The cheat-sheet on healing from an affair
By Lydia Waruszynski, M.Ed
Have you or your partner ever experienced infidelity? Did it feel like the ultimate betrayal? Were you able to heal through it? If not, perhaps you were unaware as to how to even begin to navigate all of the complexities inherent to infidelity, nor ever had the opportunity for the right guidance and conversations in order to be able to do so. One thing for sure, understanding affairs and betrayal beyond the perpetrator-victim perspective is essential, if true healing is ever to take place.
I often meet with couples who are dealing with the aftermath or crisis of an affair. My priority is to provide them with a safe and gentle setting. My objective is to help them discover the reason behind the affair. Often the difficulty lies in discerning-and accepting- the duality of the meaning, as in “what the affair did to you and what it meant to me”. It’s never easy but these are important conversations to be had, nevertheless.
Following are some essential points to consider if rebuilding trust, healing and getting past an affair:
- Healing will take time and forgiveness is possible but you will each need to work through a very different set of intense and contradictory feelings: while one partner feels gutted by betrayal and deals with feelings of anger, loss, hopelessness, hurt and humiliation, the other typically navigates feelings of ambivalence, loneliness, loss, shame, relief, guilt and self-loathing. Remaining open to the many NORMAL warring emotions between you, without making any premature conclusions about your future, is crucial!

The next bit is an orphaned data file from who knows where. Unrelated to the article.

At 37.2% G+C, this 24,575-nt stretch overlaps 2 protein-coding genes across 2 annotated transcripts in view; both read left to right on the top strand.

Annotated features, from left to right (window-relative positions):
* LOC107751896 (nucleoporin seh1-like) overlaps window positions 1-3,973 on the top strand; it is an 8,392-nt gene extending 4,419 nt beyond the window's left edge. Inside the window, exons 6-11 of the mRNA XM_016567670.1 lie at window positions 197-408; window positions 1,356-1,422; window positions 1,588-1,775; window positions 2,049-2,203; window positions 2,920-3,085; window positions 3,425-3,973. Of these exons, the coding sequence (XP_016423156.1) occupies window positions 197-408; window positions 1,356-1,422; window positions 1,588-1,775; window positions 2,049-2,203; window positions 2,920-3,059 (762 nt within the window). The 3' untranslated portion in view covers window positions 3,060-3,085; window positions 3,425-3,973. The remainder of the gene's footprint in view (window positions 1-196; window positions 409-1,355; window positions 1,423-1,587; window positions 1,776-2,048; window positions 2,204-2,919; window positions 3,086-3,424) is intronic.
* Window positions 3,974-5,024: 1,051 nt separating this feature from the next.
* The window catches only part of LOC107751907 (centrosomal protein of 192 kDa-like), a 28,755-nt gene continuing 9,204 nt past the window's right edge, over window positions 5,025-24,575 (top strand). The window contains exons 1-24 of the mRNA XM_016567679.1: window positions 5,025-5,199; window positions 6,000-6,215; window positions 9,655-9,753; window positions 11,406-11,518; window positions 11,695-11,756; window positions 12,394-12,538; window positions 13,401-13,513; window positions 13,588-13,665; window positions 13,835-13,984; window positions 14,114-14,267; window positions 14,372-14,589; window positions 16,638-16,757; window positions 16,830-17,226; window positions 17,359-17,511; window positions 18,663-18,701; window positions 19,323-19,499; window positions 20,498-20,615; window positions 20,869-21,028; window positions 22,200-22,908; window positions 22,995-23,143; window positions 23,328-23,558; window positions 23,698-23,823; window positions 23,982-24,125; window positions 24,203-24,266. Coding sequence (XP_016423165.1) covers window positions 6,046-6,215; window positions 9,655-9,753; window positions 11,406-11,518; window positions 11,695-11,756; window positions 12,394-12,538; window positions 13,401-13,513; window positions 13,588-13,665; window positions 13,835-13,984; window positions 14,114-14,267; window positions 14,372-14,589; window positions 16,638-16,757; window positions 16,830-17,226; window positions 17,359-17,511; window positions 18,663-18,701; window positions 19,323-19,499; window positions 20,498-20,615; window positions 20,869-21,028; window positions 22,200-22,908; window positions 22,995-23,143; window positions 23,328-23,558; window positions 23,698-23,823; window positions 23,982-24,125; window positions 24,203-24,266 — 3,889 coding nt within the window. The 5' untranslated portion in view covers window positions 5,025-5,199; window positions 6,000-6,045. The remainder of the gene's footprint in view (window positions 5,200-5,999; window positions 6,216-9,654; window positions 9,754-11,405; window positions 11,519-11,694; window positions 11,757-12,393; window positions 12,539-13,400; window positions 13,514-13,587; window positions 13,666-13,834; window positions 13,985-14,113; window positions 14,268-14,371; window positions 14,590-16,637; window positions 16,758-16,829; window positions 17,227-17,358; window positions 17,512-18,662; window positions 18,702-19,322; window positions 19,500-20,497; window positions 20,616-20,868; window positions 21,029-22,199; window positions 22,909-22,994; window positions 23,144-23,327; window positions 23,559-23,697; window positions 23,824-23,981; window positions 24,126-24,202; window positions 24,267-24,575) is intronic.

- The partner who had the affair needs to want to learn what to do in order to rebuild and restore trust, which includes “putting up” with their partner’s in-cessant pain…to be sure, there are no quick fixes, and only the passage of caring acts and compassionate experiences will help make peace with the past. Accountability, remorse, responsibility and sensitivity are key! Hard as it may be, the hurt partner also needs to focus back on the relationship an learn how to steer away from their obsession with the lover. Both need to choose the relationship, even if one feels totally not responsible for the affair.
- Making meanings out of the motives will only come about from those couple conversations which consist of integrating the infidelity or transgression into the narrative of the couple relationship. To do so requires knowing how to move the conversation from an investigative quest-rifling through emails and text messages- to one of exploration- a quest to understand the meaning of fear and loss, separateness and togetherness, love and desire, longing and loneliness…all important themes when unpacking the meaning of an affair but also part of a much needed awakening into forging a brand new meaning of your couple connection.
Understanding infidelity is often a complicated state of affairs.
“People stray for many reasons – tainted love, revenge, unfulfilled longings, and plain old lust. At times, an affair is a quest for intensity, a rebellion against the confines of matrimony. An illicit liaison can be catastrophic, but it can also be liberating, a source of strength, a healing. And frequently it’s all these things at once. Some affairs are acts of resistance; others happen when we offer no resistance at all. Straying can sound an alarm for the marriage, signalling an urgent need to pay attention to what ails it. Or it can be the death knell that follows a relationship’s last gasping breath. I tell my patients that most of us in the West today will have two or three marriages or committed relationships in our lifetimes. For those daring enough to try, they may find themselves having all of them with the same person. An affair may spell the end of a first marriage, as well as the beginning of a new one.” (Esther Perel, 2017)